I find myself unconsciously assessing banking staff on their service efficiency whenever I enter a banking hall to transact business. Having worked hand in hand with customer services departments throughout my career by helping customer service supervisors with measurement matrices for their front-line staff has given me a lot of insight in this subject.
Most often, I find myself rating banks in the area of teller turnaround time, and personal bankers’ time management and overall crowd control whenever I am in a queue to do business. It is clear that most institutions worry a lot about the number of clients in their banking halls especially as expanding branch networks is usually highly capital intensive. A number banks end up using the agency model which often involves converting small shops to mini-branches and this naturally poses space constraints. Some of the measures banks have introduced to contain the space problem has been to introduce minimum withdrawal limits with penalties, deposit only collection agencies, automated cheque deposit terminals, ticket based queue management systems and cash deposit ATMS. I personally find internet banking and the ATMs as my favourite platforms and find myself irritated whenever I have to visit a branch for a service not offered through automated technology. This maybe because I have either found online banking too comfortable or the banking hall is genuinely annoying to be in.
Two of my favourite branch crowd management technology innovations used in banks for the past few years have been the automated queue numbering equipment and the more recent paperless transactions. The former basically uses a ticketing system to issue queue numbers based on the type of service required by the client and the numbers issued are assigned to tellers or customer service personnel based on their assigned tasks. I personally find this as the best method since the client does not have to sit in a particular order to access services but is called out to be served based on the ticket number. The latter is also an innovation recently used in Ghana but have existed in more advanced countries for a long time. It eliminates the need for a lot of paper used in the branch by allowing the customer to access services and then sign digitally to validate the transaction.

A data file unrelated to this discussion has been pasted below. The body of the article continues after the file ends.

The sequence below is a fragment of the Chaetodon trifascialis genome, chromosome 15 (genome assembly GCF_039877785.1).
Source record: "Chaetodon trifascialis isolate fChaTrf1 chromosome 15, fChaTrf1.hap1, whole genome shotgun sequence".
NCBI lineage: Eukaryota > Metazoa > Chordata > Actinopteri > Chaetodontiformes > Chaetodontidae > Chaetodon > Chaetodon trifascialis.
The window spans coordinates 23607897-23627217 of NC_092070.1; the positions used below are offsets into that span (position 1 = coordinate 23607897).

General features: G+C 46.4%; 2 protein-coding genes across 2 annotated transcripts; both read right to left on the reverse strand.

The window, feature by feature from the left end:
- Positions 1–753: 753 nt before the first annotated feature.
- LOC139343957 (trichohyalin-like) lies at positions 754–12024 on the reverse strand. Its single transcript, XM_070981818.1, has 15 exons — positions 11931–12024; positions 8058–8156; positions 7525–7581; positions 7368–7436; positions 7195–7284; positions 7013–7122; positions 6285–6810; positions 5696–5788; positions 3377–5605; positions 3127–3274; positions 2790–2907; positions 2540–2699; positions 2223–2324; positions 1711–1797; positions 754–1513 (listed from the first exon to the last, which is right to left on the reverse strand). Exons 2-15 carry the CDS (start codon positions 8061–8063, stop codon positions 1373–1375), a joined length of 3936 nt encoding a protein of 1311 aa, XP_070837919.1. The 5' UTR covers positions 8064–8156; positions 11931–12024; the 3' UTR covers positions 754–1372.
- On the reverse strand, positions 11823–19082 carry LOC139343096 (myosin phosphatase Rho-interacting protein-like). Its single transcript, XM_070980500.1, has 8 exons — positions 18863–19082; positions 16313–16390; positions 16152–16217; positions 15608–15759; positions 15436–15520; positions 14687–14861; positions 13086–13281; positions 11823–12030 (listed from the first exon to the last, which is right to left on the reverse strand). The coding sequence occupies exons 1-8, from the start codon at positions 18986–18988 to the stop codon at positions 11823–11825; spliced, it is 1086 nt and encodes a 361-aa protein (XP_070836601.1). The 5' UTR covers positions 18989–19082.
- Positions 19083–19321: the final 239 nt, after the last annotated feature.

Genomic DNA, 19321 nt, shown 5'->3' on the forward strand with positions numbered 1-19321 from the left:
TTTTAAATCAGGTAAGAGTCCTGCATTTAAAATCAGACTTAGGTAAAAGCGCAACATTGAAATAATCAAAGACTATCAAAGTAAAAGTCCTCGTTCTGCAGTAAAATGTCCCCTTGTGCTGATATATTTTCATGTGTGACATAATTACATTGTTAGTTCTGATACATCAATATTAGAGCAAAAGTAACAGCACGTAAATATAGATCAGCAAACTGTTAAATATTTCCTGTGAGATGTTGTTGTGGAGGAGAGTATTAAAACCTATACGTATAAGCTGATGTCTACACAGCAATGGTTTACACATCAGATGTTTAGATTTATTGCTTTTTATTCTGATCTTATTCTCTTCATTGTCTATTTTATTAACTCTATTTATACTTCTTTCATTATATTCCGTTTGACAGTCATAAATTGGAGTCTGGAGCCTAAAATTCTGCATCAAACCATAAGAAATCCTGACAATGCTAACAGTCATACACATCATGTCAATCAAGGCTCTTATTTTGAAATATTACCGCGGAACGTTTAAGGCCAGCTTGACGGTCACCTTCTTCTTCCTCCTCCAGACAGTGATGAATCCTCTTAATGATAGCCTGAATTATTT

With the advent of these technologies, it is rather unfortunate that a number of the banks using them are still not achieving their customer turnaround time and efficiency. I specifically find that the front-end software used is either too slow, requires too many clicks to capture simple deposit or withdrawal data or that the tellers need more training. This problem is compounded by tellers having to go behind their teller stations to scan or photocopy client identification cards. For the banks I use often, I often find that even with high client traffic, the branches maintain an average of three tellers with one dedicated to foreign transactions and money transfers whereas the other tellers deal with local deposits and withdrawals while two teller stations are empty. A lot of the time, this happens when a new branch is opened to the public and traffic is slow in the initial stages. This then becomes the norm even as time elapses and traffic begins to grow. The most important point here is that, people and technology combine to make the technology efficient and cost effective. I had a particularly bad experience with one of the best technologically inclined banks in Ghana last week with a service I particularly find very basic. So I decided to go and collect a cheque book which had been produced some weeks earlier. After waiting in the queue for several minutes, it was time for me to see the personal banker. I sat in front of a well-dressed gentleman and explained to him what my mission was. After a few clicks he asked if I was sure I had requested for a Cheque book to which I affirmed. He went on to open a multiple tabbed spread sheet.
I followed proceedings as I could clearly see the display monitor screen. To my amazement, the gentleman tried out the ‘find and Replace’ dialogue once and proceeded to search for my details manually by flipping through the rows. After going through the entire workbook without any success, he excused me, attended to another customer and returned after about 10 minutes. I almost decided to leave but I realized immediately I would only be postponing my misery so I waited patiently for him to repeat the exercise. After an additional 15 minutes, he found my name and he used another 10 minutes to retrieve the book and fill out the register. I had already exhausted my lunch hour with about a half hour deficit. In total, I spent about 45 minutes collecting stationery from my bank.
While these human resource constraint decisions are vital to cost saving, it is absolutely vital to consider the impact on service delivery time and customers’ impression of the institution. Whiles technology exists to make things easy, it does not necessarily lead to that end and requires somewhat equal level of investment in human capital and training to generally help utilize the technology to its maximum capacity.